7 Out of 8 Pigs Agree: Mirrors are Nifty Tools
An Animal Rights Article from All-Creatures.org


From Animal Place Sanctuary
May 2012

pig rescue Owen

A recent study showed pigs using a mirror's reflection to access a bowl of food. This is amazing, because I have known some people (NOT ME, I'M TELLING YOU) who can't tell their left from right when looking in a mirror. But 7 out of 8 pigs who had previous experience with a mirror can!

Owen was born in the middle of a busy road. A driver stopped for the screaming piglet, noticing no other pigs in site. e was literally hours old when we drove out to pick him up. He spent his early months in the homes of staff, receiving special 1:1 care and almost hourly feeding. He's now a happy, adult pig living at Animal Place Sanctuary.

The initial part of the study involved exposing pigs to a mirror. Pigs immediately investigated the shiny object, spending 20 minutes just, you know, staring at themselves. This is more time than *I* spend in front of a mirror in the morning, but less time than a previous foster cat would spend (she'd meow at herself for about 40-60 minutes daily, then wander off to meow at me). Each pig would turn his or her head at different angles, assessing their pros and cons from varying perspectives (or so I am presuming).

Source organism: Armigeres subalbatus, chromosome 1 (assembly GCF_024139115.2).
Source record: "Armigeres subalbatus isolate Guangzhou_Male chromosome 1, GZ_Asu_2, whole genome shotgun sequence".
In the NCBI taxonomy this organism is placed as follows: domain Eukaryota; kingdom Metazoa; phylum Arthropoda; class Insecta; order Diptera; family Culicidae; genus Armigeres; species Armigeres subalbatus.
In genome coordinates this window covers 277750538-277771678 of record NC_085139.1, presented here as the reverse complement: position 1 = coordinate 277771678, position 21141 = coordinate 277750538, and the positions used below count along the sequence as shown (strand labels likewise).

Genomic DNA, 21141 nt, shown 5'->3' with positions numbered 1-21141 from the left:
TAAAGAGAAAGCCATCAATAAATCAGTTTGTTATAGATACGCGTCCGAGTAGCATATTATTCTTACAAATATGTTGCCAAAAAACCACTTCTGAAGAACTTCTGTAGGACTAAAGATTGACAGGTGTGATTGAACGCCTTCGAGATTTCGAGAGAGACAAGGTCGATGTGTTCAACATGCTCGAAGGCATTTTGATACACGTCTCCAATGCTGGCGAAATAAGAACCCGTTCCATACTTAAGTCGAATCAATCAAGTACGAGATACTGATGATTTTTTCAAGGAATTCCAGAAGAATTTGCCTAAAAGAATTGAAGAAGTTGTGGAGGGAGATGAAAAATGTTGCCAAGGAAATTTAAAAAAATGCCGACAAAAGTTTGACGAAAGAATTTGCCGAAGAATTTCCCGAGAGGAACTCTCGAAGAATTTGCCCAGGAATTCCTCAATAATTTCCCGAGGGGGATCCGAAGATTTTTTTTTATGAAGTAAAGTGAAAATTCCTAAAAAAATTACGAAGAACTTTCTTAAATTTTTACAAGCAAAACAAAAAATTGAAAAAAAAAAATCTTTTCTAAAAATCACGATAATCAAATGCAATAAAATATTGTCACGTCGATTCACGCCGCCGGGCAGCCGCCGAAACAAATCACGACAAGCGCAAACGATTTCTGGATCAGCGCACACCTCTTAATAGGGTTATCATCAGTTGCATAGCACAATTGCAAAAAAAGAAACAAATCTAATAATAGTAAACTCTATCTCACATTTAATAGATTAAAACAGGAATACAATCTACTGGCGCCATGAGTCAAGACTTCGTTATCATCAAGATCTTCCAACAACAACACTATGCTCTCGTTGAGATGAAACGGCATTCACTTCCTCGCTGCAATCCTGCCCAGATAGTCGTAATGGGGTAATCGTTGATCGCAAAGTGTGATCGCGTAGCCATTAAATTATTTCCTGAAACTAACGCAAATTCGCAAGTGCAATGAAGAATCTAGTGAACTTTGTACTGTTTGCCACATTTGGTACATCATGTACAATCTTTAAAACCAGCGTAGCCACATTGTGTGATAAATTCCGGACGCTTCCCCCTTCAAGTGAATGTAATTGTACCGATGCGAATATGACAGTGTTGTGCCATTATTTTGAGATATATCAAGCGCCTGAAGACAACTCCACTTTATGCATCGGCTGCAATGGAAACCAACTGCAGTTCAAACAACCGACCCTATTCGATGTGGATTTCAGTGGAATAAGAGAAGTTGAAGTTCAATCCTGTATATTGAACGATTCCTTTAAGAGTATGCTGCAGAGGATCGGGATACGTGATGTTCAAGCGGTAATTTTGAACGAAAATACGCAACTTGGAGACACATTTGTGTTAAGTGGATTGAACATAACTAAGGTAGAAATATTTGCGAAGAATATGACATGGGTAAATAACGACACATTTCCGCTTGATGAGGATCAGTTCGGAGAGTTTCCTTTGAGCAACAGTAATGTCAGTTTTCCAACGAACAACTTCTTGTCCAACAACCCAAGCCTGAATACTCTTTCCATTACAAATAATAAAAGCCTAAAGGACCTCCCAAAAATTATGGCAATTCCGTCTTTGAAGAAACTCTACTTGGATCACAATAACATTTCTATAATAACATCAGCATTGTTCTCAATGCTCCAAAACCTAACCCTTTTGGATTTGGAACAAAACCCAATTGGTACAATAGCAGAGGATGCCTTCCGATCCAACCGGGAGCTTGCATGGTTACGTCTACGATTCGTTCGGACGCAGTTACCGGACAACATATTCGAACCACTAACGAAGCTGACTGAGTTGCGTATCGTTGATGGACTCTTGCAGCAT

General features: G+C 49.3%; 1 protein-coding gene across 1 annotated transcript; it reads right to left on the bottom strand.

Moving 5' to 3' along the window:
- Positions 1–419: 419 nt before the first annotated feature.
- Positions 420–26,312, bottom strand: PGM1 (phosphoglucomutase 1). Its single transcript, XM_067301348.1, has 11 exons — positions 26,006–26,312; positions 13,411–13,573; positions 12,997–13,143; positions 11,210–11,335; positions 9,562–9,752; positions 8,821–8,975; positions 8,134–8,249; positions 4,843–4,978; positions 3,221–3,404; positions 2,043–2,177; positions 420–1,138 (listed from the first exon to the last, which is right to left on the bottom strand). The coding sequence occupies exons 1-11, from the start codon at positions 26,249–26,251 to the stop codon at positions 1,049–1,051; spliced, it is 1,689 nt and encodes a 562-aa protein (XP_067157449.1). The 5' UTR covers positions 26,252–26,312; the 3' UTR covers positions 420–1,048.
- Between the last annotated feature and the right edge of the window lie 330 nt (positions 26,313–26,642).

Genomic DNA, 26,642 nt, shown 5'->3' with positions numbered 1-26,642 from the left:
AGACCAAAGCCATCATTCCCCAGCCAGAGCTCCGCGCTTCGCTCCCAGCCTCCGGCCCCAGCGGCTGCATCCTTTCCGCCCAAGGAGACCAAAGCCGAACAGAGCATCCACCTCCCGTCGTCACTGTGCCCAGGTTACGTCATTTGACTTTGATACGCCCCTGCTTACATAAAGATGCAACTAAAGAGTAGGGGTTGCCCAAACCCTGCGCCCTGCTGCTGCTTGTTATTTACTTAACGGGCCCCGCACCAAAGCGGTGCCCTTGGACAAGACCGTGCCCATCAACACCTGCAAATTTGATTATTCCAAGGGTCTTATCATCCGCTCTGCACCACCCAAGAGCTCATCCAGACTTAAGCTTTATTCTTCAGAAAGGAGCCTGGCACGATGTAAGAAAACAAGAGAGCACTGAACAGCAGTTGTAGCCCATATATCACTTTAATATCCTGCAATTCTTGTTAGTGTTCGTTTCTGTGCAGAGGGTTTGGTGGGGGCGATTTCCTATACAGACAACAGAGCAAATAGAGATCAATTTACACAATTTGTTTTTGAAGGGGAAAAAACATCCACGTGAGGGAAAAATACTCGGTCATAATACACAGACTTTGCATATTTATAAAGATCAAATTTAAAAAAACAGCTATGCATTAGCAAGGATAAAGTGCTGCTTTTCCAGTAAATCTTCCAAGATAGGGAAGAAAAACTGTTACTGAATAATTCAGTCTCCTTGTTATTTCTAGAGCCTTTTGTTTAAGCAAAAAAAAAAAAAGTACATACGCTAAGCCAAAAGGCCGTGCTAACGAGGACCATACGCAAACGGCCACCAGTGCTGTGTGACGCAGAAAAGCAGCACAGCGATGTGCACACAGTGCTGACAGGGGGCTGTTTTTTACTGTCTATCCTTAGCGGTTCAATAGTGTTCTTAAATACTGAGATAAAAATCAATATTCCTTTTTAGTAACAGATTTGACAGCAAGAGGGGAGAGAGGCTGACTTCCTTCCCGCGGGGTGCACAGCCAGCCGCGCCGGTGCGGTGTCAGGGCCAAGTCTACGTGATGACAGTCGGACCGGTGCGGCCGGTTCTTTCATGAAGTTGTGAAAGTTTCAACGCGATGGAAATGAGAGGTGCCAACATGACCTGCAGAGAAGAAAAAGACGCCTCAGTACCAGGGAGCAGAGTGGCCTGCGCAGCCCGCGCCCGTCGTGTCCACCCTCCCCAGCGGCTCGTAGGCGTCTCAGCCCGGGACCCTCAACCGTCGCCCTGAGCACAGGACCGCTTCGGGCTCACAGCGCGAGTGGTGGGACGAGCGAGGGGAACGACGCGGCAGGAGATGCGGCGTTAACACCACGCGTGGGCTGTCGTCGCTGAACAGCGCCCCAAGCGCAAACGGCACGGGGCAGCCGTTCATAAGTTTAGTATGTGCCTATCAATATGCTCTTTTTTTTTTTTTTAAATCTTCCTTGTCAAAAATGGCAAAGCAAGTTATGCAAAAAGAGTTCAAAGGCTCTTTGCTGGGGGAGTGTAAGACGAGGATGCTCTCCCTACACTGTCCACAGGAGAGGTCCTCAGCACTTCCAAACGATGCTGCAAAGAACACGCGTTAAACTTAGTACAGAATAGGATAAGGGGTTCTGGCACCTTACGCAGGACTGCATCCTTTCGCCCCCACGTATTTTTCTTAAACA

The second part of the study involved placing the mirror-exposed pigs in another room. This time, the mirror reflected an image of a bowl of food hidden behind a barrier. Although researchers claim the fan they used to disperse the scent was just to hide the source of food, I and all pigs on earth believe it was a torture-device scent from the depths of slor. In any event, 87% of the pigs correctly identified where the food was located. Nine out of 11 pigs who had no mirror experience were confused and frustrated by the mirror exercise. Two obviously kicked some serious mirror butt and found the food anyways. I have no words for the pig with mirror experience who didn't find the food - no one is saying she shamed her pig family, no one is saying she didn't.

So pigs are smart and vain, but not so vain as to care about extra streaks of color on their body. In another study, researchers tried to see if pigs were "self-aware" by applying marks of color on their body. Other species, like magpies, will furiously attempt to remove the offending color when they see it in a mirror. Pigs don't. This is because pigs often cover themselves in mud and thus do not care if you add an extra streak of color to their skin. Also, they are flamboyant creatures and probably think they're trend-setting with black or orange markings. Take that, Flower! You thought you were sooooo cool when you wore a daisy on your head. Yeah, well look at ME, I have a temporary celtic knot on my left shoulder. IN ORANGE! Ha. I think I have showed you who is the most awesomest of pigs. Me.

Or so I imagine.

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